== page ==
Monthly Archives: May 2014

Blogging

I think perhaps I don’t have as much to say about drinking, and quitting drinking, as I thought I did.  Everything is going so very much better these days that I just don’t have the need to write, or vent, or express myself.  I essentially write for a living, as most of my legal practice is appellate in nature, so opening my computer after hours to write a post often feels like a chore.  I don’t get a sense of release from it, and it doesn’t help me process things, really, since I usually rush through it. 

I started the blog because I wanted to be more a part of the online sober community, but I think perhaps I could do that just by reading, and commenting, without maintaining my own blog.  All this is to say that I am still here, and I am still sober, and I’m still grateful for all the support and encouragement I’ve received here.  If I don’t post, however, please assume everything is going fine.  If I stumble or fall, I’m sure I’ll be back here with a renewed sense of purpose.

Hilda

Mistakes and Laundry

I spent last weekend in a town several hours from here, babysitting my older sister during her work conference. Long story. But during the time I was there, I read, from start to finish, the wonderful blog at 365 Reasons 2 Sober. The author writes every day, or close to it. She talks about her current journey, but each day she also includes a “mistake,” or something horrible that happened while she was drinking. I really admire her dedication to the blog, and her willingness to revisit dark times so regularly.  And although she was a regular black-out drinker and I was more a daily drinker, I identify with many of her mistakes completely.  Her blog inspired me to revisit The Lowest Low with Part II, which I’ll try to do soon.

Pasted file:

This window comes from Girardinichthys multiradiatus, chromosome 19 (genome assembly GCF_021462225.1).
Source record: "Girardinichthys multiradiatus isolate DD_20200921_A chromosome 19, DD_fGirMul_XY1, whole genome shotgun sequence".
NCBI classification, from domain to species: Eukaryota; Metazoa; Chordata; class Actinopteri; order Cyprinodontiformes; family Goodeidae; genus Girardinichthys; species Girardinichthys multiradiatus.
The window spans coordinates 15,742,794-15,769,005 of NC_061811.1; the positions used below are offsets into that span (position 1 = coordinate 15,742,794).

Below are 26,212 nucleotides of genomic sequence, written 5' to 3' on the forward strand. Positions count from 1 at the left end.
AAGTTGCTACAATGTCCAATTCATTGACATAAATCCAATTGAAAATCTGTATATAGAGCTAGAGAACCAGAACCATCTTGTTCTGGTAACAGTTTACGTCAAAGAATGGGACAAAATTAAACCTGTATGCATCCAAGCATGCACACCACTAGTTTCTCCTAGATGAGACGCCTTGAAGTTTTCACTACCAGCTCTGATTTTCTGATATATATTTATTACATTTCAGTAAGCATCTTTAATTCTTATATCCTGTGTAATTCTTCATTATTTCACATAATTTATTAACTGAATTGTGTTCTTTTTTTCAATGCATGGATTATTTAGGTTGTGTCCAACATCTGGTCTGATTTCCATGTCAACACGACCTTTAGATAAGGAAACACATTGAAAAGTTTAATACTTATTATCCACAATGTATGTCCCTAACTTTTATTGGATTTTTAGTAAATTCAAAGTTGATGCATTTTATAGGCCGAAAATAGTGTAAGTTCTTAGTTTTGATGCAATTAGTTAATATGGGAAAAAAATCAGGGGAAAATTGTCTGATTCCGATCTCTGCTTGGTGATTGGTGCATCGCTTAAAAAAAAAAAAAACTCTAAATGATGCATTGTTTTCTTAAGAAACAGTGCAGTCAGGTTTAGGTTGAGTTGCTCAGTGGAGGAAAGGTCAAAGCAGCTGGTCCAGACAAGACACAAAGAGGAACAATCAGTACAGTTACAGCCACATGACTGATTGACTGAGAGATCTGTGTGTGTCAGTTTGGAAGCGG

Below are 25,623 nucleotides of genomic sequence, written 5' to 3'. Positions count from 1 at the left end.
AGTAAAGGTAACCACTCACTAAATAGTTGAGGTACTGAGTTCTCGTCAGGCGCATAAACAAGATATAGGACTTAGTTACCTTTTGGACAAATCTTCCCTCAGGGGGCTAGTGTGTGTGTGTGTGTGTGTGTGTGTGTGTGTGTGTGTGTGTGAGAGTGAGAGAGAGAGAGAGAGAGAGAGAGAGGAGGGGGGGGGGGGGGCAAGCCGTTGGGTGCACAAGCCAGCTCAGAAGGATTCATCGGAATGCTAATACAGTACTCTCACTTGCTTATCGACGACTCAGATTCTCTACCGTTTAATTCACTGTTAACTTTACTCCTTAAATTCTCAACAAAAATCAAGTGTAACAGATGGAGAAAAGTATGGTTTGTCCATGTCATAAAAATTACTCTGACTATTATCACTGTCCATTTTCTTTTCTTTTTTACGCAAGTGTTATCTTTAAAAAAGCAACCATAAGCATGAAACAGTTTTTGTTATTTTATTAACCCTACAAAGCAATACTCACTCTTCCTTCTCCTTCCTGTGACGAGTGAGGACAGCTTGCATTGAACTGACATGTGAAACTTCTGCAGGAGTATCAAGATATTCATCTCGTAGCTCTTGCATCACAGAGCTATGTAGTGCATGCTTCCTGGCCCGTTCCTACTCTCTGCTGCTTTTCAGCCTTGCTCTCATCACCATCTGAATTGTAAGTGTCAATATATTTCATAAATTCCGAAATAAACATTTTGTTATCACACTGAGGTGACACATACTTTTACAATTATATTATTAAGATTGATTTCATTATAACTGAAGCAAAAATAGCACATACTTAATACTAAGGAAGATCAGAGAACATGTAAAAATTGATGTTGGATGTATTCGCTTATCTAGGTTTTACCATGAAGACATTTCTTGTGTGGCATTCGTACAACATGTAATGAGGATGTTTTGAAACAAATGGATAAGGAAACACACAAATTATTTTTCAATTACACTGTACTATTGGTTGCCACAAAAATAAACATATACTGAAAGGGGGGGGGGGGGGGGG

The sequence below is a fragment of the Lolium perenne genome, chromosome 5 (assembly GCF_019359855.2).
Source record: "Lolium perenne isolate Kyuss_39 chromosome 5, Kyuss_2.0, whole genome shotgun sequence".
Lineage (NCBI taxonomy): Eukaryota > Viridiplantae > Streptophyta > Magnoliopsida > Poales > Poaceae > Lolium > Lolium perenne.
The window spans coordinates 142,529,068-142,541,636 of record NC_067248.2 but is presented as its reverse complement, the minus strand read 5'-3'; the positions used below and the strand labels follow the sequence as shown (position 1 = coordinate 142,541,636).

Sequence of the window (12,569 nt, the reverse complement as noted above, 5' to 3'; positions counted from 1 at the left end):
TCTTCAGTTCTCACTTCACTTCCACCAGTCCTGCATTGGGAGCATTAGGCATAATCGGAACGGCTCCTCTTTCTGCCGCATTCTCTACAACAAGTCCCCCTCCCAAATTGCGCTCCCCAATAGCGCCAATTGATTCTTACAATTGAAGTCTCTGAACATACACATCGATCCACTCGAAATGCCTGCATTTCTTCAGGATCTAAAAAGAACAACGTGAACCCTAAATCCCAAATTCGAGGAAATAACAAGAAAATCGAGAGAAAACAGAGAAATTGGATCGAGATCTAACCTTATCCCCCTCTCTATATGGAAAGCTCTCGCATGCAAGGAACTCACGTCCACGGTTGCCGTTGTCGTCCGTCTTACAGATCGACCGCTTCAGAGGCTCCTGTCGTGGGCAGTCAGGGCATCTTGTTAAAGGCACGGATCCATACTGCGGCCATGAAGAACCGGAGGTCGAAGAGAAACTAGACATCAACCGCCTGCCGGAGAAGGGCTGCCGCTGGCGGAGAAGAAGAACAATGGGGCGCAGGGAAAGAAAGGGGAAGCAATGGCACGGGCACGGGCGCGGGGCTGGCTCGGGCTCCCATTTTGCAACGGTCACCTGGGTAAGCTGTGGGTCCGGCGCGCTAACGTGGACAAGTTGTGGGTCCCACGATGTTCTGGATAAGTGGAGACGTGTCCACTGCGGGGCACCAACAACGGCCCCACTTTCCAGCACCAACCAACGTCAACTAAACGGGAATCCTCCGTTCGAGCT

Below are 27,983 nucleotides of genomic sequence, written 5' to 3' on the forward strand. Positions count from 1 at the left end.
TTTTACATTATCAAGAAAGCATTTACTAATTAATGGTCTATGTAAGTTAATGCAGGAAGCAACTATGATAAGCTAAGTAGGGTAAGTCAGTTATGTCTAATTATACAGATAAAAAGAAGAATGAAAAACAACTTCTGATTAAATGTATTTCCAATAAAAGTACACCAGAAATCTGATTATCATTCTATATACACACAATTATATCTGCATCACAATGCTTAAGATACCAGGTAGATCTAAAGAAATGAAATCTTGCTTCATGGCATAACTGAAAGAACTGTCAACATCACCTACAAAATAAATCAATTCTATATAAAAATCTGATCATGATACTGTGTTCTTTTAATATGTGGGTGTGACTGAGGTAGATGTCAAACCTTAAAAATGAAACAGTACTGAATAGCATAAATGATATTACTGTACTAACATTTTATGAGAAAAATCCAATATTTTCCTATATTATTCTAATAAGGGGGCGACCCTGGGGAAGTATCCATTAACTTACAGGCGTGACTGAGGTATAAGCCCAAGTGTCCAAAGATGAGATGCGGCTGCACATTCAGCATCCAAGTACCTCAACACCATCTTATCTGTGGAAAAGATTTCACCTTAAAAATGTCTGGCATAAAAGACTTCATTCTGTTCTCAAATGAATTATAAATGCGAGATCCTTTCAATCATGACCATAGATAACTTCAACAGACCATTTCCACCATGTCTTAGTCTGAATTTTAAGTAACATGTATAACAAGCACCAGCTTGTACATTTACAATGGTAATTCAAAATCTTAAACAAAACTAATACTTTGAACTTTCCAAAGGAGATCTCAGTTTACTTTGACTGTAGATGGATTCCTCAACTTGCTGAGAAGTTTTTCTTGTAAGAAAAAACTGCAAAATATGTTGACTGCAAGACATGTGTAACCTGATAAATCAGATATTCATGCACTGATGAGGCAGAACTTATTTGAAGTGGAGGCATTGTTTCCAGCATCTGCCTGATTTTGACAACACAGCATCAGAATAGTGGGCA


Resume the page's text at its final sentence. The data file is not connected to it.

As for me? Well, I’m doing great. I feel very calm, almost serene, and more consistently so than I have since I quit drinking. I feel more and more like myself all the time. My relationship is improved tenfold – we talk instead of fighting about issues, and I’m so much more appreciate and positive about Andrew than I was while drinking. We’re moving soon, to a great new flat, and my job is going well. I feel my replacement sugar addition starting to wane, which is great news since it was starting to concern me. And all in all I just find myself smiling and happy more than I could have imagined five months ago.